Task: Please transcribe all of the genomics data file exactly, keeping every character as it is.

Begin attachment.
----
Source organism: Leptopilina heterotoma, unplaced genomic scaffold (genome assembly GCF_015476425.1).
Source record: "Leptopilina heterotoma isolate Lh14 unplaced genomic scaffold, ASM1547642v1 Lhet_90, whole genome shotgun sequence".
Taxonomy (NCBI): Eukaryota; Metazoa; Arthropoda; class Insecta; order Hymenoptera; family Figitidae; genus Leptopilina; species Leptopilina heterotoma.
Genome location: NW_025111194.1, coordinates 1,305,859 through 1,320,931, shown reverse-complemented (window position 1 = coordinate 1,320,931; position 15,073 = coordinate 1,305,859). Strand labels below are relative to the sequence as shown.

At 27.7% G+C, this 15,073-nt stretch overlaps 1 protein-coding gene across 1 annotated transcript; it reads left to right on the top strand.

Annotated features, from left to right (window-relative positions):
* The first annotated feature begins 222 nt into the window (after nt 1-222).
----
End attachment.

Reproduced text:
Source organism: Leptopilina heterotoma, unplaced genomic scaffold (genome assembly GCF_015476425.1).
Source record: "Leptopilina heterotoma isolate Lh14 unplaced genomic scaffold, ASM1547642v1 Lhet_90, whole genome shotgun sequence".
Taxonomy (NCBI): Eukaryota; Metazoa; Arthropoda; class Insecta; order Hymenoptera; family Figitidae; genus Leptopilina; species Leptopilina heterotoma.
Genome location: NW_025111194.1, coordinates 1,305,859 through 1,320,931, shown reverse-complemented (window position 1 = coordinate 1,320,931; position 15,073 = coordinate 1,305,859). Strand labels below are relative to the sequence as shown.

At 27.7% G+C, this 15,073-nt stretch overlaps 1 protein-coding gene across 1 annotated transcript; it reads left to right on the top strand.

Annotated features, from left to right (window-relative positions):
* The first annotated feature begins 222 nt into the window (after nt 1-222).